This may sound a little artificial to anyone who has not worked in this way, but in every case, the Problem's originator reported that the Problem had accurately described its role in his or her life and the strategies he or she used - or could use - against it.

As well as being a fascinating demonstration of the power of Externalisation, it also demonstrated that the person taking on the role of the problem - who in some cases had never met the Problem owner previously - was able to understand the role of the problem in the individual's life, simply by drawing on his or her own intuition, experience etc.

So in fact we need to hold those two things in some kind of creative tension: on the one hand we can have very good insights into how things are for others, and these insights may be useful if explored very tentatively; but on the other hand we must always maintain the starting assumption that we do not know how it is for the other until we have asked, and remain very aware of the risk of our insights (which might in any particular case be wildly inaccurate) influencing our thinking or listening.

Sunday 13 March 2011

Narrative Training

The first two days of the Narrative Training Programme I'm attending at Newcastle University have been very good.  The first day was largely introductory, and we explored what narrative work means, and had fun de-constructing a few frequently-used terms that are perhaps not always helpful.

On day two we explored externalisation in some depth, which really added to my understanding, and also to my experiencing it in different ways, as well as practicing it with others and observing it in different situations.

Interestingly, I've found that my reading of work by Alice Morgan and Michael White has changed since the programme.  Reading the same words conveys different meaning to me...  I guess that relates to a deeper and more experience-based understanding of externalisation, and the broader thinking behind it.

As I said to Liz Todd, one of the training team, it’s not a set of tools, it's about an orientation, a set of attitudes, characterised by an almost na├»ve curiosity, but also informed by a set of skills and practices (such as avoiding accidental internalising questions – or interpreting according to a pre-existing ‘expert’ framework such as Gestalt...)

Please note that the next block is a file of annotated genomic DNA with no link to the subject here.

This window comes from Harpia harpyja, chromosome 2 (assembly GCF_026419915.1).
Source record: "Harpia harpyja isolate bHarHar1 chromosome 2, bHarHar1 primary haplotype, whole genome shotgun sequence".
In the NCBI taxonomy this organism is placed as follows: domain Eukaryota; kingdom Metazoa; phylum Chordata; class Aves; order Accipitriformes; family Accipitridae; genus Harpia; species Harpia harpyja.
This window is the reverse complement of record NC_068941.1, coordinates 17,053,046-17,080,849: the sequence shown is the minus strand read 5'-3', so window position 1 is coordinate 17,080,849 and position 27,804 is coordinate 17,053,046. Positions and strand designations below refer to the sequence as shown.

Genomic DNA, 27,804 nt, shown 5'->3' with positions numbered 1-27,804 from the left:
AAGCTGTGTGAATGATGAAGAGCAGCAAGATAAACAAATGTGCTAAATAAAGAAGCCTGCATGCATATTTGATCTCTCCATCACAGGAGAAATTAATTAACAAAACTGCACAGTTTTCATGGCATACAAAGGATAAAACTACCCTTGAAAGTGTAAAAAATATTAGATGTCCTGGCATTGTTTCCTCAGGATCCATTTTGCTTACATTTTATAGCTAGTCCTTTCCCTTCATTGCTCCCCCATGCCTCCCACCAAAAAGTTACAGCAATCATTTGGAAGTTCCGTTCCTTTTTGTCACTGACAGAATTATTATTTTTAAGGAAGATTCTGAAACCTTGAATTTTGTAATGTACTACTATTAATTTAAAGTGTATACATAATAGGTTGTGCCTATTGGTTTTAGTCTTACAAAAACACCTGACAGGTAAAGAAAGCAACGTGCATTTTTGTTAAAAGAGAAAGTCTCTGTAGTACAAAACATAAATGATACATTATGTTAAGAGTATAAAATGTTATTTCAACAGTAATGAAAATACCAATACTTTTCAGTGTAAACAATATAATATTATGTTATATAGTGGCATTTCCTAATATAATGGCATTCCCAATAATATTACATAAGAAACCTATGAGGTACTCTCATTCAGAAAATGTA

The training team is a great combination, and the other people on the course are very interested and interesting - so I'm really looking forward to the remaining days of the programme in a few weeks' time - and have lots to practice in the interim.

Tuesday 8 March 2011

Academic Leadership Programme

First day of the new academic leadership programme today at Northumbria University.  A great group, and interesting sessions from the PVCs for R&I and L&T Peter Croney and Paul Golding respectively.

As ever, I learned a lot from the wide-ranging discussion - not least what they believe will be most helpful to spend time on in future sessions.   And as so often, the coffee and lunch break conversations were rich too.  Looking forward both to tomorrow's launch of cohort two, and of the next session with this cohort in May.

Tuesday 22 February 2011

Half term

Half term is upon us, so today we went for a walk: Hartsop, Boredale Hause, Angle Tarn and Hayeswater, for those who know the area.  Largely walking through cloud, but a great time had by all. Matters philosophical and cinematic (and many others) discussed in depth and levity...  Jane, Mike, Liz, Lulu and me...  This is probably why I'll never be rich or famous, but it's the path I choose.

Monday 21 February 2011

Essex Futures again

Thursday and Friday were spent with the Essex Futures crowd.  On Thursday we were discussing how to develop an academic career, with contributions from Cam Donaldson of Glasgow Caledonian and Nigel South of Essex, who discussed their own careers and the learning they could draw from them.  Sue Endean, the HR Director, helped keep the focus very practical with an exploration of the promotion process and a case study based on that, and I offered some provocations around the theme of time and priority management.

In the evening we went to see E!%'s production of Dracula, directed by one of last year's EF participants, Chris Main - and a good show it was too!

The second day was more focussed on research strategies, with Rob Massara and a team from the REO sharing their expertise and offering practical advice; and the day culminated in a Dragon's Den exercise, with participants pitching ideas to our visiting Dragons, having had minimal time to prepare the ideas or the pitches: but as ever they rose to the challenge, and came up with some great interdisciplinary ideas, and some compelling ways of pitching them.

And along the way we picked up snippets of how well their projects are going, and also heard some personal successes in the Action Learning Sets.

Another stimulating event with this very energising group!

Unpacking the chair a bit more...